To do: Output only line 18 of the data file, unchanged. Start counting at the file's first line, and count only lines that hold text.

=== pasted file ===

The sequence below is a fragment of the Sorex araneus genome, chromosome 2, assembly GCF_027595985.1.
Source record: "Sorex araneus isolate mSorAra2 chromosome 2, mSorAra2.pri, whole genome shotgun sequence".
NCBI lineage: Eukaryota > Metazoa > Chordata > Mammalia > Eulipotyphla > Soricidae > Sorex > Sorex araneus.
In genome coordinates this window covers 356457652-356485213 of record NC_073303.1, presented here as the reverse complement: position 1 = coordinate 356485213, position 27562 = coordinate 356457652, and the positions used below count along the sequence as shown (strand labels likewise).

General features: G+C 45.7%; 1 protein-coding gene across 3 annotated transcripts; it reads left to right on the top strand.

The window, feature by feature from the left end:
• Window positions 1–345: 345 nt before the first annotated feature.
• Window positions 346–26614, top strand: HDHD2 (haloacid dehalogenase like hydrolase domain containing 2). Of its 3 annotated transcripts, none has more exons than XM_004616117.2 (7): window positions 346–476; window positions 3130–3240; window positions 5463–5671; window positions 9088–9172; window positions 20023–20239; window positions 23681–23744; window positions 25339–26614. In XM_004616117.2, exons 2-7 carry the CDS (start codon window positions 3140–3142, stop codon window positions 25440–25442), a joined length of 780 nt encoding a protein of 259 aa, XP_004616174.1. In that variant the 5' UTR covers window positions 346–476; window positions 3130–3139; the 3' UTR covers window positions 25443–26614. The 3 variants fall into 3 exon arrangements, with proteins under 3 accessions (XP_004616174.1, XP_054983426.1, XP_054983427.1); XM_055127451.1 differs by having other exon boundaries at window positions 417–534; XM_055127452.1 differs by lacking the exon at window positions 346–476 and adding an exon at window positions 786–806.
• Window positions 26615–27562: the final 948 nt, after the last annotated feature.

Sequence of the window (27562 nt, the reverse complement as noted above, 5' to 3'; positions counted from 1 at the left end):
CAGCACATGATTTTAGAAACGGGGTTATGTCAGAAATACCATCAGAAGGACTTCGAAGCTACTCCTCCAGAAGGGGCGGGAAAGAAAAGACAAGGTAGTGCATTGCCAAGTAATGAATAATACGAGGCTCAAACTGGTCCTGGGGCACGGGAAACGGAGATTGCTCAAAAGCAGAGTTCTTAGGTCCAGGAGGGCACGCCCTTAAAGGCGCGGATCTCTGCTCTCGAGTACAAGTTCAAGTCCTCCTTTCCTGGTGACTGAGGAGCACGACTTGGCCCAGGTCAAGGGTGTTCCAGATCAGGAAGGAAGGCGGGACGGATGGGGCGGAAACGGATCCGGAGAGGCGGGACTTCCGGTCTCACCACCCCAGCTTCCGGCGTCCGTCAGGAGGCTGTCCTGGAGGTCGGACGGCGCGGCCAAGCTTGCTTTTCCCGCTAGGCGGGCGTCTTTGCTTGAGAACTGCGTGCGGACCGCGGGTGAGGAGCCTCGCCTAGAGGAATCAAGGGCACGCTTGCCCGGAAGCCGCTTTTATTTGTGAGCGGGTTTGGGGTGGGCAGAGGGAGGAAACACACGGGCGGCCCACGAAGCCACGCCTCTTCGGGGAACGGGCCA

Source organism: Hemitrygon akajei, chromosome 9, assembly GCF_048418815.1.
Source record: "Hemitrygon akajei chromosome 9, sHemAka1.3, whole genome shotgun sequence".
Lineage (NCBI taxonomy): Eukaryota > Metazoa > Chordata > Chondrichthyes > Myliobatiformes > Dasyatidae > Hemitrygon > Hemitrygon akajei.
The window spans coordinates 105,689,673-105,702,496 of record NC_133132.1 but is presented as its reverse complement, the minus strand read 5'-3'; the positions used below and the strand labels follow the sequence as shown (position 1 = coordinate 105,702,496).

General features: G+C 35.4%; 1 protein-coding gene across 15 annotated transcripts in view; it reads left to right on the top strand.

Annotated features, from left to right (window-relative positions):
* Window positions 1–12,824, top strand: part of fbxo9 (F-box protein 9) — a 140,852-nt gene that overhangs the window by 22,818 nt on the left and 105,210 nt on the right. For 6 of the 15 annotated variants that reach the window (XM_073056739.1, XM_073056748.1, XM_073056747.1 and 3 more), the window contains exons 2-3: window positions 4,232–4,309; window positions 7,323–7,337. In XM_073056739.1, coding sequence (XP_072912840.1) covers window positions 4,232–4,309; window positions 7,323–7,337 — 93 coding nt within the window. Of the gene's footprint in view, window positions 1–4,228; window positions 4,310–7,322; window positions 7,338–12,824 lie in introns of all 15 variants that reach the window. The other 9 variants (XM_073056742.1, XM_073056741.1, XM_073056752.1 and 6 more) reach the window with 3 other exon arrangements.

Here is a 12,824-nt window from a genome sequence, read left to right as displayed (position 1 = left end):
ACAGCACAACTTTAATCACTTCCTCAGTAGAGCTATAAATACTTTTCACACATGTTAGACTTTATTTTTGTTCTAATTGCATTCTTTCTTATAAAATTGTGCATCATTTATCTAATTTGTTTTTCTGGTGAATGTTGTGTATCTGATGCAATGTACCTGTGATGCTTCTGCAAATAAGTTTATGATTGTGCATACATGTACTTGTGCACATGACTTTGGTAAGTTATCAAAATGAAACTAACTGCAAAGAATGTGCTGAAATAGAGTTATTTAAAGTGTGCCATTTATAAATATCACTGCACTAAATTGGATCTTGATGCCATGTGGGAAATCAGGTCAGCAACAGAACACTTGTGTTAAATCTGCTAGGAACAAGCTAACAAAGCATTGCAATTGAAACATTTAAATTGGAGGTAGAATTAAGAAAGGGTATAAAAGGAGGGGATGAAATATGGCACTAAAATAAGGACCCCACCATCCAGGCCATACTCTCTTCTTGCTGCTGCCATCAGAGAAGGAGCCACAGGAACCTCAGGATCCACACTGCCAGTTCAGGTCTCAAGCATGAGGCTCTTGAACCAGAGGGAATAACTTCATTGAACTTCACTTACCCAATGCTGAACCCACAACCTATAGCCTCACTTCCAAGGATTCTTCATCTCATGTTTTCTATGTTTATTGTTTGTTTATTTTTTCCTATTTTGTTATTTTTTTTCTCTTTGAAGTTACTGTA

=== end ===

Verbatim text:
* Window positions 1–12,824, top strand: part of fbxo9 (F-box protein 9) — a 140,852-nt gene that overhangs the window by 22,818 nt on the left and 105,210 nt on the right. For 6 of the 15 annotated variants that reach the window (XM_073056739.1, XM_073056748.1, XM_073056747.1 and 3 more), the window contains exons 2-3: window positions 4,232–4,309; window positions 7,323–7,337. In XM_073056739.1, coding sequence (XP_072912840.1) covers window positions 4,232–4,309; window positions 7,323–7,337 — 93 coding nt within the window. Of the gene's footprint in view, window positions 1–4,228; window positions 4,310–7,322; window positions 7,338–12,824 lie in introns of all 15 variants that reach the window. The other 9 variants (XM_073056742.1, XM_073056741.1, XM_073056752.1 and 6 more) reach the window with 3 other exon arrangements.